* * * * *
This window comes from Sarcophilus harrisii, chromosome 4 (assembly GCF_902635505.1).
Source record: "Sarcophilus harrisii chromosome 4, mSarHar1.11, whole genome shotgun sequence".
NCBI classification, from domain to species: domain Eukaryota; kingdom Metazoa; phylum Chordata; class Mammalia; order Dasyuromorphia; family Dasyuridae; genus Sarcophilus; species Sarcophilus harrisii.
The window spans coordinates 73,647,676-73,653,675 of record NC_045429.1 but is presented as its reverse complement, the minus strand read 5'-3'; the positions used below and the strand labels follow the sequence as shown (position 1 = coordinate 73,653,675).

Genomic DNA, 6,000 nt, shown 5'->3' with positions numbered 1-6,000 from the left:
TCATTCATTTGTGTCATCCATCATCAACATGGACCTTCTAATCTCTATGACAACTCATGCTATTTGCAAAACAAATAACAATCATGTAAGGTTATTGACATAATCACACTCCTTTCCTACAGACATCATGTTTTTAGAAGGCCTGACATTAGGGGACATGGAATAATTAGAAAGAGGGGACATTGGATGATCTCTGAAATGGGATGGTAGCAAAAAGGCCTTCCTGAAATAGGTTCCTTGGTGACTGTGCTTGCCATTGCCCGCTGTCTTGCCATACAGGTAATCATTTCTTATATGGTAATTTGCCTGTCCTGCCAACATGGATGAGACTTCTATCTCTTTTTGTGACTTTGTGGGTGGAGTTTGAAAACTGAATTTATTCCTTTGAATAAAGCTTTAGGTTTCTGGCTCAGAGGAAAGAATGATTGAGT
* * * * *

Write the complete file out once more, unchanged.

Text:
This window comes from Sarcophilus harrisii, chromosome 4 (assembly GCF_902635505.1).
Source record: "Sarcophilus harrisii chromosome 4, mSarHar1.11, whole genome shotgun sequence".
NCBI classification, from domain to species: domain Eukaryota; kingdom Metazoa; phylum Chordata; class Mammalia; order Dasyuromorphia; family Dasyuridae; genus Sarcophilus; species Sarcophilus harrisii.
The window spans coordinates 73,647,676-73,653,675 of record NC_045429.1 but is presented as its reverse complement, the minus strand read 5'-3'; the positions used below and the strand labels follow the sequence as shown (position 1 = coordinate 73,653,675).

Genomic DNA, 6,000 nt, shown 5'->3' with positions numbered 1-6,000 from the left:
TCATTCATTTGTGTCATCCATCATCAACATGGACCTTCTAATCTCTATGACAACTCATGCTATTTGCAAAACAAATAACAATCATGTAAGGTTATTGACATAATCACACTCCTTTCCTACAGACATCATGTTTTTAGAAGGCCTGACATTAGGGGACATGGAATAATTAGAAAGAGGGGACATTGGATGATCTCTGAAATGGGATGGTAGCAAAAAGGCCTTCCTGAAATAGGTTCCTTGGTGACTGTGCTTGCCATTGCCCGCTGTCTTGCCATACAGGTAATCATTTCTTATATGGTAATTTGCCTGTCCTGCCAACATGGATGAGACTTCTATCTCTTTTTGTGACTTTGTGGGTGGAGTTTGAAAACTGAATTTATTCCTTTGAATAAAGCTTTAGGTTTCTGGCTCAGAGGAAAGAATGATTGAGT